What do you expect boys to take away from the movie?
Suzanne: “I have one girl and two boys. I loved working with our beautiful cast so much, you know, as I said in the beginning about Anna, we just had spectacularly talented actors. I think for Bill Hader, in his part as the brother, the thing that I really like as a message to boys and to the men is their are expectations on you also. That’s not necessarily what you need to do with your life just because somebody says to you, oh, you’re going to grow up and do x or you’re going to play this sport because that’s what your family expects, or your school expects, or your society, your culture expect. I think for Bill’s character, the character of the brother, he clearly was set on a path that was not actually the right path for him. He wasn’t really good at that. He was being forced into that for all the wrong reasons. For him, he actually had the courage to step off the path and leave town and go teach yoga and find his joy. I think that’s a nice message, for boys and men and all of us.”
I loved how you had the big brother supporting his little sister. Nick could see Santa in Noelle. It was so nice to see that sibling love and support.
Suzanne: “I think it’s this idea of connection. We all live in this very tech world these days, where there’s so much interaction and so much communication that isn’t really face to face and like humans with other humans. I think what you get to see with Bill’s character is that he really sees her. He really is present with her, he really can kind of see her for who she really. It’s so powerful I think for any of us, when you spend time with somebody who really gets you and understands you and can see for who you are. Sometimes it helps you see yourself in a new light, which is really powerful and lovely and you can’t do that via email”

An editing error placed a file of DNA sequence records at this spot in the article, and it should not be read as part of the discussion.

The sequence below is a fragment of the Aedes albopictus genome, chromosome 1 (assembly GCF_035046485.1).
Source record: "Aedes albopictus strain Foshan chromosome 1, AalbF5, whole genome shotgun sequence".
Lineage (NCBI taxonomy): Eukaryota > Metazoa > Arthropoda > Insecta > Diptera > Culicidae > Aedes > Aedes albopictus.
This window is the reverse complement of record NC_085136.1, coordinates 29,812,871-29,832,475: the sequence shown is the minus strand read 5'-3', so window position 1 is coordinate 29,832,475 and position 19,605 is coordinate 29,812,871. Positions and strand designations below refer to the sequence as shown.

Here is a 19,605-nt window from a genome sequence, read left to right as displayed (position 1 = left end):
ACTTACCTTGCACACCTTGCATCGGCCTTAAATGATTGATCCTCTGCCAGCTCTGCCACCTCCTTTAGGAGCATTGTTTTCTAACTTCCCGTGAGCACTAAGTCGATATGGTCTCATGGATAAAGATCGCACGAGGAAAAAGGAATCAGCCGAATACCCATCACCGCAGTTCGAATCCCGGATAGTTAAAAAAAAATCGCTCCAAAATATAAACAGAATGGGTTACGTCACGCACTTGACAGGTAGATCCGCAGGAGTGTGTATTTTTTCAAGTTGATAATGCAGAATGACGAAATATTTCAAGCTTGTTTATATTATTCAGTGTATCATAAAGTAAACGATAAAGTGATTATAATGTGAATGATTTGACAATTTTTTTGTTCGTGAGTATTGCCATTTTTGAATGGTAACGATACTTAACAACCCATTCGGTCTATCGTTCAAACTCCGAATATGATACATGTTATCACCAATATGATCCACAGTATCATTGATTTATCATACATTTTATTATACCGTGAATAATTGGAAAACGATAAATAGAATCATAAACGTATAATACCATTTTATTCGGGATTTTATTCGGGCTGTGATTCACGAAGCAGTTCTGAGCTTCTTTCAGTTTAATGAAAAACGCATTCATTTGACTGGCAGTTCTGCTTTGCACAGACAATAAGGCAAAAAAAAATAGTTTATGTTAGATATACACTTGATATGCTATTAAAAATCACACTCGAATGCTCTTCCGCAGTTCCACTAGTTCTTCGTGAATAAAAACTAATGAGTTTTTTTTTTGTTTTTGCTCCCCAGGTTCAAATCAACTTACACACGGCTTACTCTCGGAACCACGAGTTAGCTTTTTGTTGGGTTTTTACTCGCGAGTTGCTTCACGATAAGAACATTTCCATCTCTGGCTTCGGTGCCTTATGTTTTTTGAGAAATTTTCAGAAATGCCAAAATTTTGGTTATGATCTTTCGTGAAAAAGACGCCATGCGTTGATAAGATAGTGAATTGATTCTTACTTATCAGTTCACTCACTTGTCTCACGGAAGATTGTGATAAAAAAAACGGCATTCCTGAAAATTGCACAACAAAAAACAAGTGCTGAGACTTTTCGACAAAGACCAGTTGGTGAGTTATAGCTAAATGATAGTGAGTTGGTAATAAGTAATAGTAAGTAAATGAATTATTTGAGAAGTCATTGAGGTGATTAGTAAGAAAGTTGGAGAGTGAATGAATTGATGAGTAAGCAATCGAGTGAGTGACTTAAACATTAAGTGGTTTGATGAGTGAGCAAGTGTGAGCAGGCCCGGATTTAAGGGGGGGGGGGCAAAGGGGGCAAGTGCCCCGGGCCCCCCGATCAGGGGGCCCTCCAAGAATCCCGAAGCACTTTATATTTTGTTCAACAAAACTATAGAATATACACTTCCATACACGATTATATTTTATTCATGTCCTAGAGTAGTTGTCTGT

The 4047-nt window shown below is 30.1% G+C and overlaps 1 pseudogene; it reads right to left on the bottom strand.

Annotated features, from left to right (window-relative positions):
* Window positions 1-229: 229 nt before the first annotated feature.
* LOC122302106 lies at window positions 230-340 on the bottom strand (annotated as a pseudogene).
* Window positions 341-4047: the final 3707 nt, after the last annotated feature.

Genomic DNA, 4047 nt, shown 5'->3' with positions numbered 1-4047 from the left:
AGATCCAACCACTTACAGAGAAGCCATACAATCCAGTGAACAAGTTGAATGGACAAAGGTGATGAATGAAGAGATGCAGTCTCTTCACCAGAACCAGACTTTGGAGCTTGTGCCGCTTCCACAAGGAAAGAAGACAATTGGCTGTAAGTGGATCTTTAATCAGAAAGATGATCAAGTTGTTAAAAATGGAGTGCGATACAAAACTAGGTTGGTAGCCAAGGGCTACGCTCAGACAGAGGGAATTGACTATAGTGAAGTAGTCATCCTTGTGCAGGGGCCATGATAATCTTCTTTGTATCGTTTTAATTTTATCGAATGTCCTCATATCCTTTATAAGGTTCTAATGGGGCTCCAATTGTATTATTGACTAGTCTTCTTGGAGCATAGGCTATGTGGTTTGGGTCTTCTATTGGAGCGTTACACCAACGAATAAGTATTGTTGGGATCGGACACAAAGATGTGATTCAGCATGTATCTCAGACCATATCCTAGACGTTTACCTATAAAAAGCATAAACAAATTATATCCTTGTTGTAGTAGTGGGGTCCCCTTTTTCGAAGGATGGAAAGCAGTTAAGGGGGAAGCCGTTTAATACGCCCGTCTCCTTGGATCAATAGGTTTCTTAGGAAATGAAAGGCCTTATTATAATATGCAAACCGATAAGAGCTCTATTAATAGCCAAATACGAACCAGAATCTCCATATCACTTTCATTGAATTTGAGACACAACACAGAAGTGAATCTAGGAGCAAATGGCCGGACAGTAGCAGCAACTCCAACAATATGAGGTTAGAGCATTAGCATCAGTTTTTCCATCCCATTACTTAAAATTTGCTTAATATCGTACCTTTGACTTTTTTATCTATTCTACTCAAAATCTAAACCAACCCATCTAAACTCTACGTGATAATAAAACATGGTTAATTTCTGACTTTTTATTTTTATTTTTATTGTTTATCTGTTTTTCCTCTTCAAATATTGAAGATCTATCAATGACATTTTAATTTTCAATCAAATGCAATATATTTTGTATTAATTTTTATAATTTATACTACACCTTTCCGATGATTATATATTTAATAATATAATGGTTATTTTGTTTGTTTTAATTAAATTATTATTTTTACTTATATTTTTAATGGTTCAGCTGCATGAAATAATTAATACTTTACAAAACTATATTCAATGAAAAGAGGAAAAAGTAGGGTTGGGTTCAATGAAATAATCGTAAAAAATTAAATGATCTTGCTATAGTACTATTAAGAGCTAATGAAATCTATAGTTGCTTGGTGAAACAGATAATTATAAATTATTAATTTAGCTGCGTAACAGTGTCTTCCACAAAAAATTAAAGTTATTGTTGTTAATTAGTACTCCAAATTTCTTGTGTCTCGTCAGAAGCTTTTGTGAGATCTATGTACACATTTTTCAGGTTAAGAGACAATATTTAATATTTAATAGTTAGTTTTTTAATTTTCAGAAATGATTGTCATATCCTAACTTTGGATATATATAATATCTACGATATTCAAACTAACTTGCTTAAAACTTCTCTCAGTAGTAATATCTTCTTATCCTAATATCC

The meaning of Christmas
I love how you showed real life situations, and hard things. Was that intentional and important to you?
Suzanne: Well, I think this notion that you’re talking about which comes out in Noelle’s big speech that she gives in town hall, about what Christmas really means to her is really the essence of what was important to all of us making the movie. The problem that we lean into, especially as women, and I love Martha Stewart more than anybody, but the thing that we lean into at Christmas is that somehow perfection equals happiness. That’s not really it, when you think back on Christmas.
It wasn’t the meal or the gift or the thing that you wrapped. What we all really love about Christmas is the time we spend with people who are special to us. As Noelle says, presents and food and all the rest of it, but I think this notion of what is really important to you is what matters. Obviously what’s really important to that girl in the movie, was she wants her mom to get a job. For me, as a single mom, it was really important to me that we do the story about how Christmas evolves when your family goes through a transition like divorce, and that it wasn’t about getting his parents back together or having some fake kind of movie ending of happiness. The idea that we want to say to people what I believe is true, which is you can weather that storm and go through something hard and you can find a new tradition or a new way that you’re going to spend that day and even though it may not seem like it’s going to, it may seem like it’ll never be as good as it was in the past, but you can find a way to make new things as good or even better. That was really important to us. I’m so glad that’s how you saw it.”